#1

**A 135 g bullet is fired from a rifle having a barrel 0.610 m long. Assuming the origin is placed where the bullet begins to move, the force (in newtons) exerted by the expanding gas on the bullet is 19000 + 9000x - 22000x^2, where x is in meters.**

(a) Determine the work done by the gas on the bullet as the bullet travels the length of the barrel.

(a) Determine the work done by the gas on the bullet as the bullet travels the length of the barrel.

I know what to do (integrate and then just plug in the distance) yet it says that my answer is still wrong. Is there something i'm doing wrong?

Btw this is online homework.

#2

Whats the answer supposed to be?

#3

#4

Well, let me think about this.

Do you have acceleration?

Do you have acceleration?

#5

no acceleration. It's just work problems but for some reason it says i dont have the right answer

#6

well since work is the integral of force your work function is W = 19000x + 9000x^2/ 2 - 22000x^3 / 3 so yeah then just plug and chug for your distance. ah good ol' physics mechinics. this is assuming constant acceleration of course, which indicates constant velocity since you didn't give either.

*Last edited by slash16x at Nov 25, 2008,*

#7

i did exactly that and it says that "your answer is off by a multiple of 10"

dag technology..

i got about 11599.92

dag technology..

i got about 11599.92

#8

All you ever need to know about guns!

#9

really well try again, see if you come up with something different. i'm a mechanical engineering major so i'm pretty good with physics. if it doesn't work make sure you wrote down the problem correctly. i've done that a couple times. give me a sec and i'll shoot you back my answer

#10

i know i did that right. and also i'm only allowed 3 submissions and i already used 2 X(

#11

Notice how the equation is quadratic?

That's probably not a coincidence.

That's probably not a coincidence.

#12

yeah no idea I got 11599.93 J. IDK why that's a wrong answer, I mean I did get an A in physics mechanics last semester. maybe we'll try this, put the answer in millimeters aka multiply the distance by 1000 then divide your final answer by to get the answer in meters again. let me see how that works. and btw off by a multiple of 10 up or down by 10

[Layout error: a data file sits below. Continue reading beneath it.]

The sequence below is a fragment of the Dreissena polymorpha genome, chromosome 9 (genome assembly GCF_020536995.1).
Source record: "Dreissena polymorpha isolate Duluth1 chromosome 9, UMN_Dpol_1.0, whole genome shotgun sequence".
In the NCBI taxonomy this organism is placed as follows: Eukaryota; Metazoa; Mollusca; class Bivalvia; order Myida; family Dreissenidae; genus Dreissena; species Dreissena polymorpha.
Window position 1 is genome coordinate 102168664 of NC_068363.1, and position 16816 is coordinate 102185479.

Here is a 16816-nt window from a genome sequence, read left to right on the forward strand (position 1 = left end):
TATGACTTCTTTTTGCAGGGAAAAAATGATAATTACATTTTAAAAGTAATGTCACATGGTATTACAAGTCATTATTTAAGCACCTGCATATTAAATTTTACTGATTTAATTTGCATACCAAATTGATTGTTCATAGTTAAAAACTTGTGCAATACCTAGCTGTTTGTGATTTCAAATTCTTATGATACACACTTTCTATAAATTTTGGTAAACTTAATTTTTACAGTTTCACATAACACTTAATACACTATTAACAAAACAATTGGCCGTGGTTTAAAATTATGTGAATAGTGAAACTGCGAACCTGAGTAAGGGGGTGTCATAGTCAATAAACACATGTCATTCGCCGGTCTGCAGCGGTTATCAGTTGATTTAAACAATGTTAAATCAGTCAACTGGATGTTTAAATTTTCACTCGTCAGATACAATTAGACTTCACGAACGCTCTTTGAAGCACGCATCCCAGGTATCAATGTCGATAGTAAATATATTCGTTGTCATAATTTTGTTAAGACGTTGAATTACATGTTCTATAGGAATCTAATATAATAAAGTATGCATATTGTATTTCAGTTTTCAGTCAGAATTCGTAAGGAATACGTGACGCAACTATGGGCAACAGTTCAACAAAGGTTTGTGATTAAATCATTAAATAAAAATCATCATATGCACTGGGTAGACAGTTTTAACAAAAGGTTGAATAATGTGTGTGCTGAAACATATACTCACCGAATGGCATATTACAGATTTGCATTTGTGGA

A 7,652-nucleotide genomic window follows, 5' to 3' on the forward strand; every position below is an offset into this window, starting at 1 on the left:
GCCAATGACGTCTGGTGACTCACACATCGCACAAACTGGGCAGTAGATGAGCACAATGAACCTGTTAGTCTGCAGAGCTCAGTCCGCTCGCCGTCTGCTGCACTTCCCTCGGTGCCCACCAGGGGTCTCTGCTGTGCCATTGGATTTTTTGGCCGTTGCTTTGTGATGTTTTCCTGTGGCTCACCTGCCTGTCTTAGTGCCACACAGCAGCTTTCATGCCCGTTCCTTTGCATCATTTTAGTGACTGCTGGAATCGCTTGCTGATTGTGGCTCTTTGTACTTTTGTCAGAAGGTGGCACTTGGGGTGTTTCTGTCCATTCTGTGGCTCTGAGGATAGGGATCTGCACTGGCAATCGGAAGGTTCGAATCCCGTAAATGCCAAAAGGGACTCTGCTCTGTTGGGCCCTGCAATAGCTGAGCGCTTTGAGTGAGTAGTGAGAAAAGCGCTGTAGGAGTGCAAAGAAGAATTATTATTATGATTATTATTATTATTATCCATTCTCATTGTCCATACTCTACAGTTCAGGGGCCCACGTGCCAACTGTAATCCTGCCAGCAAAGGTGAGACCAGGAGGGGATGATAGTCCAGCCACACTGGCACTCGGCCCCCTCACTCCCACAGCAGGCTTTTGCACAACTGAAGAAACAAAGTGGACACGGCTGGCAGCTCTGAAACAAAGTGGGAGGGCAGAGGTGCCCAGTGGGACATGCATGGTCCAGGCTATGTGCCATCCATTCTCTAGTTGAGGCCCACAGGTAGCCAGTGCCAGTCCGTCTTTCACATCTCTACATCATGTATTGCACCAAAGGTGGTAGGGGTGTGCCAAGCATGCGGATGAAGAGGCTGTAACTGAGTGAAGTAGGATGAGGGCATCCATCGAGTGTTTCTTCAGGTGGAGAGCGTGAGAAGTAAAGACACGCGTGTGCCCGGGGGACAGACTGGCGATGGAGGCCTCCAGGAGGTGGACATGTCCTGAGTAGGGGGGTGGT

#13

where are you doing this homework?

#14

doesnt say just a multiple of 10

i think i'm going to stick with it except round it to 11600..if it doesnt go imma tell him how crappy this online stuff is.

EDIT: webassign .com

oh and when i multiplied by 1000 and then divided the answer by 1000 it was really small (or big).

i think i'm going to stick with it except round it to 11600..if it doesnt go imma tell him how crappy this online stuff is.

EDIT: webassign .com

oh and when i multiplied by 1000 and then divided the answer by 1000 it was really small (or big).

#15

Notice how the equation is quadratic?

That's probably not a coincidence.

yayayayaya use the quadratic exuation, find x, and then you will have your Force, and then use W=Fd

which since i am in advanced reply i cannot see

but thatll get you work.

#16

scratch that IDK why it says your answer is wrong, I got the wrong answer because work is the integral of force but maybe try multiplying 11599.92 J *.135kg the mass of the bullet see what that does. if my answer is wrong i'm stumped sorry bro.

#17

gah its ok. i tried it and got locked XD so no more submissions. whatever we had a problem last night and complained. he even said he had trouble with the system. but he said to still try the homework..

Thanks though!

Thanks though!

#18

yeah i can't think of anything else but talk to the teacher and say this problem was bad. and whoever said to solve the quadratic and use W = Fd since we have a force function that continuous that seems stupid if we can just integrate it and solve for x.

#19

Ok so you integrate between 0 and 0.61 to get the total force (11600N), but dont you then need to multiply by distance? (Ew = Fd)

so 11600*0.61 = 7076 J

Scottish Higher physics and Advanced higher mechanics, dunno how reliable that is to you yanks

so 11600*0.61 = 7076 J

Scottish Higher physics and Advanced higher mechanics, dunno how reliable that is to you yanks

#20

Yeah, you needed to integrate from 0 to the length of the barrel. Mass of the bullet has nothing to do with it if you are given the fuction of x for force.

#21

Well over here in canada they dont teach intergration, and have gotten us all used to just solving quadratically.

Thats the way i would do it.

Btw, since im not fimiliar with intergrating, how do you work that? Like what do you sub in for x?

Thats the way i would do it.

Btw, since im not fimiliar with intergrating, how do you work that? Like what do you sub in for x?

#22

Explaining integration over the internet without the use of a webcam is essentially the same as using had motions to demonstrate size to a blind woman and saying "THIS BIG!"

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So, as your calculus teacher or look up some vids online.

|___________________________________|

So, as your calculus teacher or look up some vids online.

#23

yeah that was my original theory to integrate the force from 0m to .61m but TS kept telling me the answer i got was wrong

#24

yeah that was my original theory to integrate the force from 0m to .61m but TS kept telling me the answer i got was wrong

Did you multiply by distance?

Ew = Fd

#25

Did you multiply by distance?

Ew = Fd

he integrated which is multiplying by the distance.